The melting pot boils again

Illinois’ difficult history with the Other

click to enlarge “The Battle of Nauvoo.” - PAINTING BY C.C.A. CHRISTENSEN
“The Battle of Nauvoo.”
“The Battle of Nauvoo.”
Consider this nightmare scenario. Thousands of religious refugees whose beliefs are radically outside the mainstream, acting with the connivance of compliant politicians, establish a theocracy within the borders of the Illinois commonwealth. Believers vote the way their prophet tells them to and establish their own courts. Social tensions finally result in guerilla war with their neighbors. Assimilation being impossible unless one side or both surrenders aspects of their identities they regard as essential, state officials decide that the only way to prevent further bloodshed is to agree to the strangers’ expulsion.

Couldn’t happen? It did happen, in Illinois during the 1830s and ’40s when Mormons in flight from persecution in Missouri found a temporary safe haven in Hancock County.

The ancestors (spiritual if not actual) of those among us who persist in the fantasy that America is, always has been and always ought to be a nation of white Protestants are the Pilgrims. They came here not merely worship freely – they were doing that in Holland, from whence they emigrated – but to preserve their own culture, which they sought to do by separating themselves from their ungodly neighbors. What the Pilgrims did not know, and what their ancestors refuse to accept, is that the Pilgrims were only one group of Americans, the others being Spanish colonists and African slaves and Anglican exiles and Indians of a dozen cultures.

Illinois being a state of immigrants (not a few of whom were current and former refugees) much of our history has been the story of the ostracization, exploitation and exclusion of a succession of Others by the descendants of those white Protestants. The Mormons they drove out. Others they trapped in. In the early decades of the 20th century, hundreds of thousands of people, most of them poor and many barely literate, fled to Illinois from oppression and poverty. I speak of course of the Great Migration of African-Americans from the land of the lynch mob and Jim Crow to northern cities like Chicago. The cultural gap between the rural South and the big city loomed little smaller than the one separating Islam and the West; many former slaves had remained African, having been denied any chance to become American. Chicago and Illinois gave them hardly a better chance. Black refugees were sealed up in ghettos with the worst housing and the worst schools and the worst jobs; decades later, many of their descendants still lag in income and education and family stability.

Isolation, then, is not a solution for either immigrant or host, as Europe is learning. As so many newcomers have done in Illinois, many of the refugees to the West self-segregate in ethnic ghettoes for social comfort against the disdain, real and imaged, of their hosts. Muslims from East Asia, Algeria and Turkey remain half-digested lumps in the guts of Britain, France and Germany respectively. The Brits are only lately asking what being British is and how to achieve it. The French blithely insist that newcomers become French, without doing much to help them, or even to explain what Frenchness is. (The French themselves are not sure, Frenchness changing because of the presence of francophone Africans.) America, in contrast, has always been the sum of its parts, and as the parts changed, so has America, mostly for the better.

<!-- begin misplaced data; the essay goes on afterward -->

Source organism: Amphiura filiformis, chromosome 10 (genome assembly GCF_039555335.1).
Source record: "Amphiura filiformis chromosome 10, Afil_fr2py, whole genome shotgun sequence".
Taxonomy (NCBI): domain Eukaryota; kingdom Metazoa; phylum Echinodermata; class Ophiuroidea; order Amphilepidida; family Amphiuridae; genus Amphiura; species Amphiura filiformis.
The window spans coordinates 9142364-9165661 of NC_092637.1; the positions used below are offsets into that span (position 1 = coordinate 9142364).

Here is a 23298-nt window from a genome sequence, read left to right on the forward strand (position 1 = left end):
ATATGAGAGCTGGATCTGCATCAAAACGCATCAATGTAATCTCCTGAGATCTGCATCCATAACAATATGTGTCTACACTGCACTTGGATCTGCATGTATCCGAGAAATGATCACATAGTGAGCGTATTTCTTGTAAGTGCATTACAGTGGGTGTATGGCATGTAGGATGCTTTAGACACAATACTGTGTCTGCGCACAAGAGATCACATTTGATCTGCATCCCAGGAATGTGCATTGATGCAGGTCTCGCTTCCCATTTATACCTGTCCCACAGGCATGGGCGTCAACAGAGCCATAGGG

Sweden has long offered a different way. The famously tolerant Swedes welcome refugees with decent housing, language lessons, child care and a path to citizenship. But the sheer numbers of people escaping the chaos in the Middle East have stretched the resources and the patience of even the Swedes a little thin. Readers tempted to conclude that Sweden’s recent experience suggests that we would be wise to embrace timidity and smallness as policy should keep in mind the vastly different scale of Sweden’s efforts compared to ours. If the U.S. were to accept refugees at the same rate as the Swedes, it would admit 4.8 million refugees this year alone.

There have always been millions of Americans who feel that “their” America is being taken away from them by strangers. So it was, and is; they are right about that. What they are wrong about is that this is new. For example, it wasn’t that long ago that America’s bunkered majority was asking whether America could be America with large numbers of Roman Catholics in it.

That Illinois became the great state it was, and might be again, owes to those who trusted what Lincoln called the better angels of our nature when they found they had new neighbors. The fearful, the ignorant, the confused never grow up, apparently, but eventually they do grow tired. The rest of us can draw one of two lessons from their experience – that it is folly to accept strangers, or that it is folly to accept strangers without offering them comprehensive help in making them no longer strangers.

Contact James Krohe Jr. at

About The Author

Illinois Times has provided readers with independent journalism for more than 40 years, from news and politics to arts and culture.

Now more than ever, we’re asking for your support to continue providing our community with real news that everyone can access, free of charge.

We’re also offering a home delivery option as an added convenience for friends of the paper.

Click here to subscribe, or simply show your support for Illinois Times.

Got something to say?
Send a letter to the editor and we'll publish your feedback in print!

Comments (0)

Add a comment

Add a Comment